Sunday, February 25, 2007

Teaching vs Research

My friend Ron Cronovich, in a comment on a previous post, suggests that universities give too much weight to research over teaching:

Approximately only the top 20% of published journal articles really make any difference at all. Most of the rest are read by scarcely anyone but the editors and referees that decide the papers' fate, and do little more than earn their authors tenure and merit pay.

On the other hand, writing one of these papers in the lower 80% can be a useful exercise. It keeps you connected to the literature, the questions top researchers are asking, the methods they're using, the results they're finding. It helps keep you as part of the discussion.

Still, I feel that the social benefit of published journal articles outside the top 20% is way smaller than the private benefit, and too small to justify their overwhelming importance in promotion and tenure decisions. I have colleagues (not necessarily in my department or college, but maybe) who publish a high quantity of articles in "C" journals, get $2500 merit pay raises every year, and are living large. But if you read one of their papers, you have to wonder what the contribution is, why anyone would bother reading it.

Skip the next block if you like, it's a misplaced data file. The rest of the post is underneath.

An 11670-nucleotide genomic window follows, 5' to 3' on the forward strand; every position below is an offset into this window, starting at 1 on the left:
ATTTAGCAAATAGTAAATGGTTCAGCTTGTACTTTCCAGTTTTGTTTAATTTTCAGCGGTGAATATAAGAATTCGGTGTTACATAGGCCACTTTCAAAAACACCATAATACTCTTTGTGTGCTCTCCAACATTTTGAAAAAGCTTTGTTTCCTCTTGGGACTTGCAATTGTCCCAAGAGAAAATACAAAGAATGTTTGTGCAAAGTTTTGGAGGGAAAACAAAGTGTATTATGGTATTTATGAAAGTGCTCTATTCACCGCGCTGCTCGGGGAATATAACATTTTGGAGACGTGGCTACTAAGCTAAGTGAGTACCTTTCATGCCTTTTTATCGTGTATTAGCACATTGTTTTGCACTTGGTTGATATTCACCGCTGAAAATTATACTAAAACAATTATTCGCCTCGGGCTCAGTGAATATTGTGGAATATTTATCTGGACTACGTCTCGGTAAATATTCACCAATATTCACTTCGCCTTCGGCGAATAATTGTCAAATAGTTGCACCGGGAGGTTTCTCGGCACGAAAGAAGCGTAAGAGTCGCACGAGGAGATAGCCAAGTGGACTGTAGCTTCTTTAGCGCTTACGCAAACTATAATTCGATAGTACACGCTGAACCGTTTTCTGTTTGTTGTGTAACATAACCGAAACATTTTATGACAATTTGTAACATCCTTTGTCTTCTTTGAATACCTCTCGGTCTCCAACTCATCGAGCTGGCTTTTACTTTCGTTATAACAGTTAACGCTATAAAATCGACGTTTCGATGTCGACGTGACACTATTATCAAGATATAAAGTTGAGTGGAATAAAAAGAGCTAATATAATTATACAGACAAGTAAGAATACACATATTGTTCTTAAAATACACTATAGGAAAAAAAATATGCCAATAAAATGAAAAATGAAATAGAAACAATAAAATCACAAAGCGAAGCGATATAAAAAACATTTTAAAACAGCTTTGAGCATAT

The ability to do research in this lower 80% serves as a barrier to entry and reduces competition among teachers and schools. I wonder if this might be why schools stack the incentives toward mediocre, unimportant research and against more socially meaningful things like exceptional teaching that truly makes a difference. If someone knows of a different reason, please say so. I would much rather hold a less cynical view about this.

I am inclined to agree with Ron that universities should give more weight to teaching relative to research. Yet I am not fully convinced about my own judgments here because I do not understand what market failure leads universities to overweight research.

Note that Harvard may now be moving in the direction of elevating the role of teaching. Only time will tell whether this change is real or just "cheap talk" aimed at satisfying alums and other donors.